Wednesday, July 06, 2005

Quantum Systems are Big

Just thinking about the blog entry about water over at ars mathematica.


One of the things that is underappreciated about quantum systems is how big they are. Consider a classical system made of two subsystems A and B. Then the space of configurations of the union of the systems is AxB. Typically this is a finite dimensional manifold. To describe the state of the combined system we just need to describe the A susbsystem and then the B subsystem. In this sense classical mechanics is additive.


In quantum mechanics we look at much larger spaces. Typically we're looking at wavefunctions, complex valued functions on the classical configuration space. When we combine two systems the state space is the tensor product of the state spaces of the individual systems. So in a sense combining quantum mechanical systems is multiplicative. When you start combining quantum systems they get very large.


Anyway, to get an idea of what I'm talking about see my comment. With what seems like a really simple system we're way beyond what is reasonable to simulate on a computer. It's not surprising then that it's hard to predict the behaviour of water. On the contrary, we should be happy that we can make any kinds of predictions at all about the bulk properties of matter.


Now, many years ago, I used to work in a computational chemistry group. People were simulating molecules all the time. Not just little ones - big ones with hundreds or even thousands of atoms. They were trying to understand biology at a molecular level in order to design drugs. But given that water is so hard to understand this seems like an insurmountable task. They either used simplified quantum models (eg. single electron models) or empirical classical models based on masses and springs. Typically what happened was post hoc fitting of data. The empirical models had many parameters that could be tweaked. The user would run sims with many different parameters, eventually see the real data (eg. from X-ray diffraction techniques or NMR) and then choose the model that best fit the experimental results claiming it explained the observed behaviour. It had next to zero predictive value. Occasionally my colleagues would have moments of lucidity and realise that they might as well predict molecular behaviour using yarrow stalks and the I Ching - and then a short while later they'd go back to work tweaking the parameters.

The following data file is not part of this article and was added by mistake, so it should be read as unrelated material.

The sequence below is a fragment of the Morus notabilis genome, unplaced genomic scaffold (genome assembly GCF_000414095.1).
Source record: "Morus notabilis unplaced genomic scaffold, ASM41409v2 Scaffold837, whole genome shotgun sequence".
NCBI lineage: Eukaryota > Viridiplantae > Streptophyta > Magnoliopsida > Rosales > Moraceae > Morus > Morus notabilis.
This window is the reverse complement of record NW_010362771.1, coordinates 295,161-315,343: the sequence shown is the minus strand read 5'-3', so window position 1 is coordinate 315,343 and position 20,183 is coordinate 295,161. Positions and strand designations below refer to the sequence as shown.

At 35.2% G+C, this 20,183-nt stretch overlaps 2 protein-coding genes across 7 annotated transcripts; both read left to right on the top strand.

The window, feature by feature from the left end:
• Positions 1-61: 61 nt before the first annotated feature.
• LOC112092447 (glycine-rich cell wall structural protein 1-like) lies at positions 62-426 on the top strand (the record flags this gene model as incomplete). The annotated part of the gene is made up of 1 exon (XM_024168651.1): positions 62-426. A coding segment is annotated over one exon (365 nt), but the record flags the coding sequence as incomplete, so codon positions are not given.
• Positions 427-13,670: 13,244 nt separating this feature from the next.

And you thought you were helping to cure cancer when you donated your cycles to folding@home!

Incidentally, the largeness of quantum systems is why quantum computers are potentially so powerful. The states of a 5 qubit computer form a 5D vector space. The states of a 10 qubit system form a 10D vector space. The latter is vastly larger than the former and has much more complex time evolution. The potential increase in power is much more than what you get from upgrading a 5 bit classical computer to a 10 bit one. (When I say 10 bits, I don't mean a computer with a 10 bit address bus, I mean 10 bits total memory.) But, alas, I suspect, for the same reason, that an (N+1)-qubit computer is much harder to build than an N-qubit computer, and so the cost of making a quantum computer of a given power will be much the same as the cost of making a classical computer of equivalent power. (I'll make an exception for specialised types of problem that you can't even begin to tackle classcially such as certain types of encryption.)

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